At the AAMI Annual Conference & Expo June 4, The Joint Commission's senior associate director of engineering Kenneth Monroe discussed the survey process, standards development and emergency management preparedness.
Here are four takeaways:
1. To manage medical equipment, providers can either follow the manufacturer's recommendations or develop written criteria for an alternative equipment maintenance program. A 100 percent completion rate is required for all scheduled maintenance activities for non–high-risk medical equipment in an AEM program, but it can be done at a frequency determined through research or past experience.
2. Document what will be done in the event a piece of equipment is on a patient during a survey. If equipment can't be found, "you can say you've done it, you've looked for it, and it's not there," and it still counts as being complete, Mr. Monroe said.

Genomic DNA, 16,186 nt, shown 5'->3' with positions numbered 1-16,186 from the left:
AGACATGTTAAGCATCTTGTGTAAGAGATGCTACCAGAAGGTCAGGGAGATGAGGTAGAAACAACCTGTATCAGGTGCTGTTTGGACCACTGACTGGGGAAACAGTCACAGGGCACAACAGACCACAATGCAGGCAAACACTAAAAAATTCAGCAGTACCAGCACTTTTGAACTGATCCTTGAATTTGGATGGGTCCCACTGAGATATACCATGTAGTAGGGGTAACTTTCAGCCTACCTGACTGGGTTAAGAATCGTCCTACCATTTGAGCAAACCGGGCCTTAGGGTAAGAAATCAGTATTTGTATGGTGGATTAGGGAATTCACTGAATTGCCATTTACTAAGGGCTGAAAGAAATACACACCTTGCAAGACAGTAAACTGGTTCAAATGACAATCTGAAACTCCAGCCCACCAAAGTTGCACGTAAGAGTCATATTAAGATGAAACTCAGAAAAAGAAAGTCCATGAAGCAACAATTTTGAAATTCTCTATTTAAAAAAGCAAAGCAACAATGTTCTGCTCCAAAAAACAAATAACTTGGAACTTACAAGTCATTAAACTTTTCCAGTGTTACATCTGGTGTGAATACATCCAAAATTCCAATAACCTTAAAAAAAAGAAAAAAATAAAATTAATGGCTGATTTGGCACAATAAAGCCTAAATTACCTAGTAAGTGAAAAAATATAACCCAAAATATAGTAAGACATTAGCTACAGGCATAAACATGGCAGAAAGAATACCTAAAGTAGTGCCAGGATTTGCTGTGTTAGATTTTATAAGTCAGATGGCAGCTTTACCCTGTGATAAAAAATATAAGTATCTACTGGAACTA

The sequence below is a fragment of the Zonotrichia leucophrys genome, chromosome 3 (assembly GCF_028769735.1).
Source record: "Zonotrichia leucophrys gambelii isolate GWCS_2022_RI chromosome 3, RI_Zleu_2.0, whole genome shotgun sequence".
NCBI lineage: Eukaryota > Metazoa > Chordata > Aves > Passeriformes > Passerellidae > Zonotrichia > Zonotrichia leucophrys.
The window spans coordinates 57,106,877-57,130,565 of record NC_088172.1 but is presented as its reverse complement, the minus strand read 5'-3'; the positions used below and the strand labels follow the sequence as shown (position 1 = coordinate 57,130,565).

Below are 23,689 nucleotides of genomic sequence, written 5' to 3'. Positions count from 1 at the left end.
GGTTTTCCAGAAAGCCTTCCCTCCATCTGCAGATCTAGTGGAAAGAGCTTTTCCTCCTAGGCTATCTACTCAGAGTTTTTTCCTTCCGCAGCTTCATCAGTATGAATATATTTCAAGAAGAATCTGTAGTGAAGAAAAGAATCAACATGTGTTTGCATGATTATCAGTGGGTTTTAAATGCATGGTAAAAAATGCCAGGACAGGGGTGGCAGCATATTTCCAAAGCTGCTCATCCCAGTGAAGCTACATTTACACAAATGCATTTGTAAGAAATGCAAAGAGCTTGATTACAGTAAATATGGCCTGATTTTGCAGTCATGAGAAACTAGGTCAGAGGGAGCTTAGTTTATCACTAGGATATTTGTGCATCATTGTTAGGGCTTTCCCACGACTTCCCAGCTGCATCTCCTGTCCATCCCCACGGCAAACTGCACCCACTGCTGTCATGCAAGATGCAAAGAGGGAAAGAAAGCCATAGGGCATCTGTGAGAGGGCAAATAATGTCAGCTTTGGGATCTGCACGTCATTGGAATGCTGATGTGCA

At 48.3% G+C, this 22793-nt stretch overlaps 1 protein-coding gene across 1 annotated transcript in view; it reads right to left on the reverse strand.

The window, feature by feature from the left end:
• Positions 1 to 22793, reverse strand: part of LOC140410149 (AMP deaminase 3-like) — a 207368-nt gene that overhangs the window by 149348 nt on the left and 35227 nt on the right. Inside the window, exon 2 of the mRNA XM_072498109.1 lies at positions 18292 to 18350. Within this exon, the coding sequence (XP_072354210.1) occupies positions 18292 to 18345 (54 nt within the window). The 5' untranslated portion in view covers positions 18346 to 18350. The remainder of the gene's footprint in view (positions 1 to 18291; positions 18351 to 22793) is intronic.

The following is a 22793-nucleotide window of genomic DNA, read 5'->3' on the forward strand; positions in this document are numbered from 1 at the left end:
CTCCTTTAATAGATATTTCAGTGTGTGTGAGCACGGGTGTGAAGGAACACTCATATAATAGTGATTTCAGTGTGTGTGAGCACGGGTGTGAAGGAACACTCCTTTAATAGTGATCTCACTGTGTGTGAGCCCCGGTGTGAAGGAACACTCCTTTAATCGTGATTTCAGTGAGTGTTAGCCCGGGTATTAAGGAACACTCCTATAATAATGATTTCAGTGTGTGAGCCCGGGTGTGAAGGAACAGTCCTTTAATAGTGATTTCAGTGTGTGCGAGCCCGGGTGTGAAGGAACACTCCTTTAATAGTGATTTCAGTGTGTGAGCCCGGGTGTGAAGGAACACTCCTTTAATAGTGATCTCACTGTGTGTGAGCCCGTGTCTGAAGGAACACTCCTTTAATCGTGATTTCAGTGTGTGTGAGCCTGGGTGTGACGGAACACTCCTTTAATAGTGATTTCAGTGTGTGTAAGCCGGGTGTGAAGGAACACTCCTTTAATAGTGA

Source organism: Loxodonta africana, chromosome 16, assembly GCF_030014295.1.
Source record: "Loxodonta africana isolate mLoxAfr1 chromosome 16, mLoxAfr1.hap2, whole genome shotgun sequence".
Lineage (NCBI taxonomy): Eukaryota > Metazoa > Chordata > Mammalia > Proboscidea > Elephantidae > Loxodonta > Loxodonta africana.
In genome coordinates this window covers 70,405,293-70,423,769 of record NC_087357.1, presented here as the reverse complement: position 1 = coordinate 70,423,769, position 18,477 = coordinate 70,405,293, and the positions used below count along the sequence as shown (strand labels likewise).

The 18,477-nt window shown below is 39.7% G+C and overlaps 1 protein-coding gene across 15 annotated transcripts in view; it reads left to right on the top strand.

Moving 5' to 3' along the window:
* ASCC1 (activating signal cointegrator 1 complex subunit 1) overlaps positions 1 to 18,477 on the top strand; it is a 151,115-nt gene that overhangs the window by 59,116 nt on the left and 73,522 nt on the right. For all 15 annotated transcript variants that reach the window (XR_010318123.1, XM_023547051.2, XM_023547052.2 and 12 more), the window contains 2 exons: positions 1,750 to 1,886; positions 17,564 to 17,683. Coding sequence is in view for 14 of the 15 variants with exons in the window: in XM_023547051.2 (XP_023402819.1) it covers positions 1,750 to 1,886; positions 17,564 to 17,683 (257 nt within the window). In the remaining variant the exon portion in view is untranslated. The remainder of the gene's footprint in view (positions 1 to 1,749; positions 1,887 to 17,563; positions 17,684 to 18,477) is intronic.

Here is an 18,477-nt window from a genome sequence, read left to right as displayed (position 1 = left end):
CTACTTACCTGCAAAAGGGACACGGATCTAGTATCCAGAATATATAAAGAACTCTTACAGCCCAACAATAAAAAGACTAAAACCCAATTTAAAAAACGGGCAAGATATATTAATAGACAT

3. Power strips used in a patient care vicinity must meet the UL 1393A or UL 60601-1 standards. In a patient care room that's outside a patient care vicinity, power strips must meet UL 1363 standards. Power strips in non-patient care rooms must meet other UL standards.
"It's important that you look for those UL labels," Mr. Monroe said. "You can't go to Menard's and buy a $1.99 extension cord. This is a serious piece of work."
4. All Health Delivery Organizations must have a library of service manuals, instruction manuals, maintenance manuals, technical bulletins and "specification information and other information for the inspection, testing and maintenance of equipment and systems."
The Environment of Care Committee can help identify which documents are required, which ones enhance understanding and which are beneficial but not required.